2015 Annual Information Statements
With the end of January, the due date for the 2015 Annual Information Statement passed for many charities. We were pleased to see that the majority of charities submitted their statements on time.
Of the 30 000 charities that were required to submit an AIS by the end of January, more than 20 000 charities have done so. This represents a timely submission rate of more than 70 per cent.
The Australian public expects charities to be well-run and transparent, and providing your charity's AIS on time demonstrates a commitment to this. The statements are published on the ACNC Register so that the people who benefit from your charity, supporters, donors, volunteers and the public at large can see clearly how your charity is run and what it does.
Although the majority of charities submitted on time, there remains a significant minority that haven’t submitted their 2015 AIS yet. These charities run the risk of having red overdue marks placed against their profiles on the public Charity Register, and then potentially penalties or a loss of registration. If charities do not file their reports on time, the public may draw adverse conclusions about how they are governed more generally. I urge the charities that haven’t submitted their 2015 AIS to do so as soon as possible.
Charities that fail to complete two Annual Information Statements become what we call ‘double defaulters’ and face immediate risk of losing their charity registration.
Over 2 000 charities have failed to provide both a 2014 and a 2015 Annual Information Statement. Next week these charities will receive formal notices from us of our intention to revoke their charity registration if they do not complete all of their outstanding obligations as a matter of utmost urgency.
If you are unsure of the reporting status of your charity, I encourage you to check by logging in to the Charity Portal at charity.acnc.gov.au, or by viewing your charity’s entry on the Charity Register at acnc.gov.au/findacharity. Both will display the current reporting status of your charity. If you find that your charity has fallen behind in its reporting, it is crucial that you complete all the outstanding requirements. If you need assistance with this, even to determine what requirements have been missed, please contact us at email@example.com or on 13 22 62.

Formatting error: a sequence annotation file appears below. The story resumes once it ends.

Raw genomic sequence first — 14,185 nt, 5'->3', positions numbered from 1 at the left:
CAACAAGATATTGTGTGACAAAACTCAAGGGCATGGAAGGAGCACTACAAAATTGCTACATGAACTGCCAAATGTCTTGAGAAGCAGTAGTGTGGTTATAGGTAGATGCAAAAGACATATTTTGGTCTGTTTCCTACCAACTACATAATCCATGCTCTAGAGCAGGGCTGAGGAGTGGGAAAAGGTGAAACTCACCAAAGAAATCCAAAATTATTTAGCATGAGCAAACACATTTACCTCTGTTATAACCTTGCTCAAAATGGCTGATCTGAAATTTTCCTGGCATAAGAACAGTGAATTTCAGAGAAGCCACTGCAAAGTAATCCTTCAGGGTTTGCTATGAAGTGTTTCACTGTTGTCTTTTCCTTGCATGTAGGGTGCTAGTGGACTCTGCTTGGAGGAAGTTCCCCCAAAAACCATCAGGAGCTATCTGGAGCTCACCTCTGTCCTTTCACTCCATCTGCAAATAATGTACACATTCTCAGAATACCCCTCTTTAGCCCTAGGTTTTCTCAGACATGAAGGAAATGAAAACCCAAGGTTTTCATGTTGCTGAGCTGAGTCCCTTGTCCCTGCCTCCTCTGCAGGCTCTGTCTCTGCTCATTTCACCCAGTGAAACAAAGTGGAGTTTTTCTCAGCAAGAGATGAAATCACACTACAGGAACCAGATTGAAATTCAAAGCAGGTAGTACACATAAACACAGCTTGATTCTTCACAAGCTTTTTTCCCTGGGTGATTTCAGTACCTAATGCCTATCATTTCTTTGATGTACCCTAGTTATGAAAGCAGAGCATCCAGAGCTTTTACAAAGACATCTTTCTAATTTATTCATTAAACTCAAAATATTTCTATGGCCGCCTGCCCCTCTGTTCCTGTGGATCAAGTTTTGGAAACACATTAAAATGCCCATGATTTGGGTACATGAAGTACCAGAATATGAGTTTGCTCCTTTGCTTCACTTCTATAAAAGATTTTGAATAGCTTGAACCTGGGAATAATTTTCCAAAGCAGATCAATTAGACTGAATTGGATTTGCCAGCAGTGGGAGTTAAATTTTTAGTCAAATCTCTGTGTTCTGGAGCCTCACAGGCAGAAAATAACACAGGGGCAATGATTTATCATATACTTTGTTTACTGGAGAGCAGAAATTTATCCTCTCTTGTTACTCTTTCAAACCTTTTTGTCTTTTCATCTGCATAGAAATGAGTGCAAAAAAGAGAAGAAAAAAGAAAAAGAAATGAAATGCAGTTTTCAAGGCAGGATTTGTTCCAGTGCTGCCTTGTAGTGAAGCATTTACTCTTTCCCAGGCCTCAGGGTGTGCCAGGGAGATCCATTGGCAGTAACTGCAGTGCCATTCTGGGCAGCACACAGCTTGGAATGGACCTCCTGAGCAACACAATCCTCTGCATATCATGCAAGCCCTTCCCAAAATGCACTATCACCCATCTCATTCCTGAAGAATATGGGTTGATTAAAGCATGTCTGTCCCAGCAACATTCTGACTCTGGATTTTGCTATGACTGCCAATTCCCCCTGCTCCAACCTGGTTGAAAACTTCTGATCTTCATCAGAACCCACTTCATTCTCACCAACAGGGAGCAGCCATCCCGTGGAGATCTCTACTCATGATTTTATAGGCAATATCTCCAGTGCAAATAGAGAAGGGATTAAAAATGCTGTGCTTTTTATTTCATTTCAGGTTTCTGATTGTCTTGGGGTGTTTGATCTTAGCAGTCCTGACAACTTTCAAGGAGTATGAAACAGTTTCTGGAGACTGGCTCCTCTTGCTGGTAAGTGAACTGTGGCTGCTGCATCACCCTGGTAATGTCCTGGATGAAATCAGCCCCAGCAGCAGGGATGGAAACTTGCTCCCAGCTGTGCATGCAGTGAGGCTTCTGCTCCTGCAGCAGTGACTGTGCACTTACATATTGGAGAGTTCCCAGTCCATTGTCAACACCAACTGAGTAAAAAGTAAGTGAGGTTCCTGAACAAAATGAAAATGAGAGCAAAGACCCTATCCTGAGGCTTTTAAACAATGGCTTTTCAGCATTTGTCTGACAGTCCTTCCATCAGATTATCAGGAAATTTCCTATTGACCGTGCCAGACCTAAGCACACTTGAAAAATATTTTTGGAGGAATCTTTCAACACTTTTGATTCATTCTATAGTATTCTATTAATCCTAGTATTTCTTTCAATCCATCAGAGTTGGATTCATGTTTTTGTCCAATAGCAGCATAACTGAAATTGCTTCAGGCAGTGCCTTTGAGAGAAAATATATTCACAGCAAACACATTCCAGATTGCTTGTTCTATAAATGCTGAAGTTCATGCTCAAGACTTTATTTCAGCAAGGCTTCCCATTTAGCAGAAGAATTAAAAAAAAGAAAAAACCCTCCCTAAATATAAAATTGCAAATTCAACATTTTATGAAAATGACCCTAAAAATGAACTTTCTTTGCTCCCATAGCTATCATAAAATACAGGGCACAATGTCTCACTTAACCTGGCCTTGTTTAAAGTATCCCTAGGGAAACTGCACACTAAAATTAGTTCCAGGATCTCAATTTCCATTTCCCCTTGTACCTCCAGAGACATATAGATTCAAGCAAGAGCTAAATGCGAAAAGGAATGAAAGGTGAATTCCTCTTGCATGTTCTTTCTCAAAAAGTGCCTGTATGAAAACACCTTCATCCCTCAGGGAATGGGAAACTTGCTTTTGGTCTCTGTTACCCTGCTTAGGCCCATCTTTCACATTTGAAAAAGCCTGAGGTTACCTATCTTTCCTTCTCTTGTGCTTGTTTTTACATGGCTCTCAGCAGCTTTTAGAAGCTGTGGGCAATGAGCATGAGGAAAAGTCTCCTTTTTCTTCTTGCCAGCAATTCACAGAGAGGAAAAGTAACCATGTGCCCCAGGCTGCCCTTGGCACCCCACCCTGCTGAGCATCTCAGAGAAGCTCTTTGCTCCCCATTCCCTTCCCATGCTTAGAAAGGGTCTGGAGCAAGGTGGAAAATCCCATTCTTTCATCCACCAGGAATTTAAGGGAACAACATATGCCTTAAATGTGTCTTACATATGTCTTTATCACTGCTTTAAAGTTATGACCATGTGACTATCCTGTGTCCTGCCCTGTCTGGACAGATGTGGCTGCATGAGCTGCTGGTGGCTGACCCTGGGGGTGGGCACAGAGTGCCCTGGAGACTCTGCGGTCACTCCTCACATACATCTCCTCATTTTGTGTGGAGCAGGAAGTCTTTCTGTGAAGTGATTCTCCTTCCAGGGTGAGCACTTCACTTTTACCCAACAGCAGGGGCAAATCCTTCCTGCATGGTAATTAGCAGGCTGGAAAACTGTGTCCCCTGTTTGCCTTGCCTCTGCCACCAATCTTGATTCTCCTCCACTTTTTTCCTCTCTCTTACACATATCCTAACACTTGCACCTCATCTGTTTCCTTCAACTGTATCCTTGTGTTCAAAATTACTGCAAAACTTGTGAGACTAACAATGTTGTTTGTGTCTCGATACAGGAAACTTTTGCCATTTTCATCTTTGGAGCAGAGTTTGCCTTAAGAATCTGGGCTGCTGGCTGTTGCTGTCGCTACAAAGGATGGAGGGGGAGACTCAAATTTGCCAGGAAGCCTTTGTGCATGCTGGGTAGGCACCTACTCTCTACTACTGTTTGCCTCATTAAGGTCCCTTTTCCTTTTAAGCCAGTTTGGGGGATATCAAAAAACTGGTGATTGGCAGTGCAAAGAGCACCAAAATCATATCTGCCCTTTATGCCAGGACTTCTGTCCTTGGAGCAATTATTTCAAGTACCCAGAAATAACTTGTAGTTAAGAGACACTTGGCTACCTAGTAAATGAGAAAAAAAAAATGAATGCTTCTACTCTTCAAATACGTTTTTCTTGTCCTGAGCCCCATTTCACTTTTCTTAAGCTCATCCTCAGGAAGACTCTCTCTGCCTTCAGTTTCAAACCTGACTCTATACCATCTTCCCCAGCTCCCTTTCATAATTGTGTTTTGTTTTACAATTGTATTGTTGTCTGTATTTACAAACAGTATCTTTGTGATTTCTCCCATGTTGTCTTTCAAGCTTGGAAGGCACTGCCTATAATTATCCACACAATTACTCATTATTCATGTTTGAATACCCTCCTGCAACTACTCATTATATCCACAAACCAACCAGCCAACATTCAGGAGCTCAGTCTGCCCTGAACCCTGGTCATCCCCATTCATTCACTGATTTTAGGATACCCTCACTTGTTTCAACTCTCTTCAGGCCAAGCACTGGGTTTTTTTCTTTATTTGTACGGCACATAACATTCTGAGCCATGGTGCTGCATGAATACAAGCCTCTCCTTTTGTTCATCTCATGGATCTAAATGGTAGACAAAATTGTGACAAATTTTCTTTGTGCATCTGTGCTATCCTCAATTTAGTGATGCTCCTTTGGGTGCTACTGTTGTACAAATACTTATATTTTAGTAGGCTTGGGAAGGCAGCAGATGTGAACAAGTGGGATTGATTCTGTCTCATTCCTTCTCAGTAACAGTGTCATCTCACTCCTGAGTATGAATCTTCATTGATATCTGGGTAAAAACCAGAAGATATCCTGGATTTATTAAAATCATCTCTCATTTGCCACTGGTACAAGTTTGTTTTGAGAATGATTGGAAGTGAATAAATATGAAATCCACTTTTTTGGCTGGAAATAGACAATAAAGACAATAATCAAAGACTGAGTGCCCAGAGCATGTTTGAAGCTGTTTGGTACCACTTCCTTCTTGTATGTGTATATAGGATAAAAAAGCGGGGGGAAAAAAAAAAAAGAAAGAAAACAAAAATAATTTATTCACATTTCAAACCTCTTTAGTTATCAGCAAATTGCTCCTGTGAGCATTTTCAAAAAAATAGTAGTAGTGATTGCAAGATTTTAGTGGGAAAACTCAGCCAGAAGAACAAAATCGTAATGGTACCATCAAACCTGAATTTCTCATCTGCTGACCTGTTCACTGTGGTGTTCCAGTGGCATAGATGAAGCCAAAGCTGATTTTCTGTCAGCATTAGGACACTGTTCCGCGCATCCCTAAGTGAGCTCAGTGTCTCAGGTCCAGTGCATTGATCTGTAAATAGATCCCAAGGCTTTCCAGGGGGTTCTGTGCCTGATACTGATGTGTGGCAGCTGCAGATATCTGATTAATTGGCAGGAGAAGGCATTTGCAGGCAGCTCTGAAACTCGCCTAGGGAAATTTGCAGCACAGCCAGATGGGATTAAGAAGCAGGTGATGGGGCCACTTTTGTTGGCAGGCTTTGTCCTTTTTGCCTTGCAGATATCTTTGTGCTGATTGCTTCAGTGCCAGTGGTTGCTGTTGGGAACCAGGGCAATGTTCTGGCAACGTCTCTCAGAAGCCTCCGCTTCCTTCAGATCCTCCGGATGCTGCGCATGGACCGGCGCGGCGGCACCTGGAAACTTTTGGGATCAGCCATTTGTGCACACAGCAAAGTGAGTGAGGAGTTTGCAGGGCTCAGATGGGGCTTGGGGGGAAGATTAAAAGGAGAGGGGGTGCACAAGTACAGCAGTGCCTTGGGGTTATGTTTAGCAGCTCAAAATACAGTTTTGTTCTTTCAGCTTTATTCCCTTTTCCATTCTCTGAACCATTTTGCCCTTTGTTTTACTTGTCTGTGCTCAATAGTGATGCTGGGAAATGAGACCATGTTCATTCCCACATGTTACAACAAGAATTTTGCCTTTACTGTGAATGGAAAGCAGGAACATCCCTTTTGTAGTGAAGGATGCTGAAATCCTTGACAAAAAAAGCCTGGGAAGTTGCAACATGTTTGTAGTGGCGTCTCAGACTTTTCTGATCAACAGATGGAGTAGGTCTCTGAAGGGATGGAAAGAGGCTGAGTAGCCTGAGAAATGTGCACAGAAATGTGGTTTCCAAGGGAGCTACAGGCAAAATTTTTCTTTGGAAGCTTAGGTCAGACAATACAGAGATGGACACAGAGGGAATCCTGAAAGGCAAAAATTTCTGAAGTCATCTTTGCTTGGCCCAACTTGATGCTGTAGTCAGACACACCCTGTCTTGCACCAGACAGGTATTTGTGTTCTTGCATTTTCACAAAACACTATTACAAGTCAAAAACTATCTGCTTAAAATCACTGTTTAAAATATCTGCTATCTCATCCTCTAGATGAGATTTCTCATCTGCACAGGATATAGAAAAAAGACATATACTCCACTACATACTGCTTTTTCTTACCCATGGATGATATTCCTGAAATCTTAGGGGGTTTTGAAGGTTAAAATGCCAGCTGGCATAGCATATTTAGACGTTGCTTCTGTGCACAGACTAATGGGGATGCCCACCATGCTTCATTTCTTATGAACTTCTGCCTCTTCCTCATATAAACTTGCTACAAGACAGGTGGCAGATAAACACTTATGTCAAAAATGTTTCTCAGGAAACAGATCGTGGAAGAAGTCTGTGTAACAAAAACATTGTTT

ACNC and ASIC Registers
I am pleased to announce that we have been working closely with the Australian Securities and Investments Commission (ASIC) to resolve lingering problems regarding the information on both the ACNC and the ASIC registers. We know this has caused great difficulty for many charities.
Prior to the establishment of the ACNC, charitable companies were required to lodge reports with ASIC and notify ASIC of common changes to the charity. However, this requirement changed with the establishment of the ACNC – over three years ago now.
Since December 2012, charitable companies, which account for around 10 per cent of all registered charities, have been required to report to the ACNC. This includes notifying of changes to the charity’s details such as its address and members of the board.
With the ACNC being responsible for all charities, anyone who wants to check the details of charitable companies should use the ACNC Charity Register, not the ASIC Companies Register, for accurate and up-to-date information. There will very soon be a link on the ASIC Register through to the ACNC Register. We are writing to all charities that are companies to explain the arrangements agreed with ASIC and are undertaking a communications campaign to educate bankers associations, banks and professional advisers.
We have detailed guidance for charitable companies at www.acnc.gov.au/clg.
Webinars available online
Our webinar program is proving to be very popular again this year with great interest in our first two. If you ever miss a webinar that you wanted to attend, you can always view the recording on the ACNC website at acnc.gov.au/webinars.
Our first webinar of 2016 was an in-depth look at the Australian Charities Report 2014 and the data available online. You can now view this webinar on our website along with previous webinars. Our February webinar focused on what you need to do before you register a charity with the ACNC, and will soon be available online.
Our next webinar is on 8 March and is designed for new charity board or committee members. It will go through the role of the charity board member and present some important things you need to know and do. If you’re interested in joining us for this webinar, register at acnc.gov.au/webinars.
Child Protection Toolkit
Finally, I was impressed to read the new Child Protection Toolkit created by Moore’s Legal and Our Community. It is a great free resource which promotes child safety and helps not-for-profit organisations understand their obligations and responsibilities, and confidently work within the legislation in this area.
Importantly, the toolkit is very accessible. It is designed to be read by people involved in not-for-profits that work with children, including schools, child care centres, and P and C associations, among others. I encourage you to download a copy and read it if your charity works with children.
For charities that do work with children, child safety is vitally important and should be the responsibility of everyone involved. It is important that charity boards, staff and volunteers are aware of the issues and can be confident they are acting appropriately.
Thanks to Moore’s Legal and Our Community for a wonderful resource. It is available to download from Our Community’s Institute of Community Directors.
Susan Pascoe AM
Our phone number is 13 ACNC (13 22 62) or you can email us at firstname.lastname@example.org.
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